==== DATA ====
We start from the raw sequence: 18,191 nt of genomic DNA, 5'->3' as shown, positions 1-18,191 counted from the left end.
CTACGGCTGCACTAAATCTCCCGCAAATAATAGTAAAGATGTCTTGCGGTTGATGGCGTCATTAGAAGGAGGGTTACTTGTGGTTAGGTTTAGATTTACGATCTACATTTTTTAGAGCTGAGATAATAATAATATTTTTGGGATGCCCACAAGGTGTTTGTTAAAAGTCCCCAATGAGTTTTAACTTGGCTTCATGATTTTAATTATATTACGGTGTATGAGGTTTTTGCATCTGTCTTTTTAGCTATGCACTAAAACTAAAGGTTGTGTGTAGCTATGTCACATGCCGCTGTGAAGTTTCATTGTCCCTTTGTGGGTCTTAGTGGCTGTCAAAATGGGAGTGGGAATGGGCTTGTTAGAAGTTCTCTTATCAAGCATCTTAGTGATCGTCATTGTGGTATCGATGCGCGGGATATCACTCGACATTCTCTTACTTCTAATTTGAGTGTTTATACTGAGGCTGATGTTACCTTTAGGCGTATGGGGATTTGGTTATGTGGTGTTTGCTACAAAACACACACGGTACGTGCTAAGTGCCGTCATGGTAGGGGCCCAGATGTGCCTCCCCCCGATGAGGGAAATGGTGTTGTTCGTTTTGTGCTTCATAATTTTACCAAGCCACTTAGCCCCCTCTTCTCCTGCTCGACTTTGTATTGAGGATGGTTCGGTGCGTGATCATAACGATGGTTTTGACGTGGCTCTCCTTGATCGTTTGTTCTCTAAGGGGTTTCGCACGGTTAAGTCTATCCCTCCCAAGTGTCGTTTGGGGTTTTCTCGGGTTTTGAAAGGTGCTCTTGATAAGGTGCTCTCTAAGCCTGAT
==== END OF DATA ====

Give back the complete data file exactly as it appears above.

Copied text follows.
We start from the raw sequence: 18,191 nt of genomic DNA, 5'->3' as shown, positions 1-18,191 counted from the left end.
CTACGGCTGCACTAAATCTCCCGCAAATAATAGTAAAGATGTCTTGCGGTTGATGGCGTCATTAGAAGGAGGGTTACTTGTGGTTAGGTTTAGATTTACGATCTACATTTTTTAGAGCTGAGATAATAATAATATTTTTGGGATGCCCACAAGGTGTTTGTTAAAAGTCCCCAATGAGTTTTAACTTGGCTTCATGATTTTAATTATATTACGGTGTATGAGGTTTTTGCATCTGTCTTTTTAGCTATGCACTAAAACTAAAGGTTGTGTGTAGCTATGTCACATGCCGCTGTGAAGTTTCATTGTCCCTTTGTGGGTCTTAGTGGCTGTCAAAATGGGAGTGGGAATGGGCTTGTTAGAAGTTCTCTTATCAAGCATCTTAGTGATCGTCATTGTGGTATCGATGCGCGGGATATCACTCGACATTCTCTTACTTCTAATTTGAGTGTTTATACTGAGGCTGATGTTACCTTTAGGCGTATGGGGATTTGGTTATGTGGTGTTTGCTACAAAACACACACGGTACGTGCTAAGTGCCGTCATGGTAGGGGCCCAGATGTGCCTCCCCCCGATGAGGGAAATGGTGTTGTTCGTTTTGTGCTTCATAATTTTACCAAGCCACTTAGCCCCCTCTTCTCCTGCTCGACTTTGTATTGAGGATGGTTCGGTGCGTGATCATAACGATGGTTTTGACGTGGCTCTCCTTGATCGTTTGTTCTCTAAGGGGTTTCGCACGGTTAAGTCTATCCCTCCCAAGTGTCGTTTGGGGTTTTCTCGGGTTTTGAAAGGTGCTCTTGATAAGGTGCTCTCTAAGCCTGAT